But neither does Obama get off well, even for all the validity of his point. He runs into trouble when he implies that his campaign will make the Democratic Party “the party of ideas” that can control a governing majority. Obama’s campaign simply is not a campaign of ideas, but a campaign of emotions. Even Obama’s logo evokes Reagan’s emotive “It’s morning again in America” slogan.
Obama wants to argue that he can rally a governing majority, as Reagan did, with his charm and charisma. He knows, however, that charm and charisma are not themselves sufficient criteria of merit to earn him the presidency. Accordingly, he substitutes for “charm and charisma” the code word, “ideas.”
Meanwhile, Clinton argues that she can rally a governing majority with centrist positions on the economy and foreign policy, even as she berates Obama for recognizing a strength in President Reagan, which she and her husband have conceded they cannot beat, and might therefore just as well join.
It’s just not a very pretty picture.
After the worst presidency in American history, one would think the Democratic Party could do better than a contest between one candidate who echoes the false emotions of Ronald Reagan and another who echoes the false ideas of Ronald Reagan.
We Can Do Better
Indeed, we can. There is, after all, the man the media has positively dedicated itself to ignoring. There is the one candidate who has honestly defined the interests of the great majority of Americans as being in direct conflict with those of the super-rich who have controlled our government through the auspices of the Republican Party. There is John Edwards.
Unlike Clinton and Obama, Edwards has not built his campaign of carefully balanced positions intended to appease the angry people without losing the sponsorship of corporate America.
Edwards has not, like Obama, built a campaign on the vague promise that he will be able to bring harmony between the lions and the lambs.
Edwards has not, like Clinton, built a campaign on a record of working effectively within the system, all the while skirting over the fact that during this time the system has gone from bad to worse, with little to be found anywhere within it that really serves the people.
Thus, what the media, the pundits, the voters, and most of all, the Edwards campaign, ought to be taking away from the flap over Obama’s comments on President Reagan is this:
After eight years of President Bush, what our nation really needs is a Democratic candidate who defines his candidacy as a direct challenge to the Republican Party, not as a strategic emulation of it.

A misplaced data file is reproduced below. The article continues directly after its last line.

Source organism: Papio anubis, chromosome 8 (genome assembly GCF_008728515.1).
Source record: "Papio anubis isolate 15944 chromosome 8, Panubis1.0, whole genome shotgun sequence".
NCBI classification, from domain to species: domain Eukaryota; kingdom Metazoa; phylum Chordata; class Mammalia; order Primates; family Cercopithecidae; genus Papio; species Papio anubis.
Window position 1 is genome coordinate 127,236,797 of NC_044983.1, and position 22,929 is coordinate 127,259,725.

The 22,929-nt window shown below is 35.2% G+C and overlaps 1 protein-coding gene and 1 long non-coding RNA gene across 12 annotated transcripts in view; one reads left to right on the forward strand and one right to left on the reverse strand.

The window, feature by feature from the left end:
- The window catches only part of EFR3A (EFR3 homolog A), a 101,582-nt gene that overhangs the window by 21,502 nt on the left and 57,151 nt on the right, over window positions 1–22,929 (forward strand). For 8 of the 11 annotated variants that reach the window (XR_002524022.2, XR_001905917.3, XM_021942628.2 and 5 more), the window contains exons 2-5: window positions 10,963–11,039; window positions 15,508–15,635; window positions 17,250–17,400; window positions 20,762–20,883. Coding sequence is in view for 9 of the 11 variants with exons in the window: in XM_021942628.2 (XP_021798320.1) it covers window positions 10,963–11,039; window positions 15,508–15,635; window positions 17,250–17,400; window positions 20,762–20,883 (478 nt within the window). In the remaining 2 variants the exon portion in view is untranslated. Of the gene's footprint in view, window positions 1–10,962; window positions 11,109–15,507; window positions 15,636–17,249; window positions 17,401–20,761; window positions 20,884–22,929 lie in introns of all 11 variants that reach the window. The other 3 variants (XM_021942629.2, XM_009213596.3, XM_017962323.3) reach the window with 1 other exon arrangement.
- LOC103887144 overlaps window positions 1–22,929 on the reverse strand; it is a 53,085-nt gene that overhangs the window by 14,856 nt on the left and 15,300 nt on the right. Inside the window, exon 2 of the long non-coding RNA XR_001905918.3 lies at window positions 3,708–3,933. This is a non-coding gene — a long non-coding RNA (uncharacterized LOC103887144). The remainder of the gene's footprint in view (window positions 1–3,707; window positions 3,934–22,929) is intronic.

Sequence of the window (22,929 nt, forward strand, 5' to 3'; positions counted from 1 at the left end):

Whether the emulation be emotional, as in the case of Obama, or substantive, as in the case of Clinton, it is in neither case what the American people need to restore the health of our democracy.
After eight years of President George Bush, who himself has tried so hard and failed so miserably to attract the political fairy dust that showered on the head of Ronald Reagan, we need a candidate who scorns such fairy dust and shouts hard truths instead.
What the Edwards Campaign Must Do
If anyone in the Edwards campaign is reading this, there is no time to lose to start exposing the Clinton and Obama campaigns as what they really are: attempts to falsely lure a discontented majority into voting, as Obama described Reagan’s success in the recent Florida debate, “against their self-interest.”
Only John Edwards has identified the conflict of interest between the super-rich who have corrupted our political process and the rest of us who suffer as a result. Edwards needs to make clear that this conflict of interest is what this election is really about and he needs to force Obama and Clinton into a position where they must openly declare on which side of that conflict it is that they stand.
If he succeeds in this maneuver, both Obama and Clinton will have to give up their claim to superior merit for neither “charm and charisma” nor “working within the system” are what is required once the battle lines are drawn.
Hank Edson is an author, activist and attorney based in San Francisco. His blog, “MP3—My Politics and Progressive Perspective,” can be found at: hankedson.squarespace.com.
[i] Ronald Reagan, “Inaugural Address, January 20, 1981,” [ii] “The Mendacity Index,” The Washington Monthly, September 2003, [iii] Thom Hartmann, “Rollback the Reagan Tax Cuts,” CommonDreams.org, August 6, 2007 .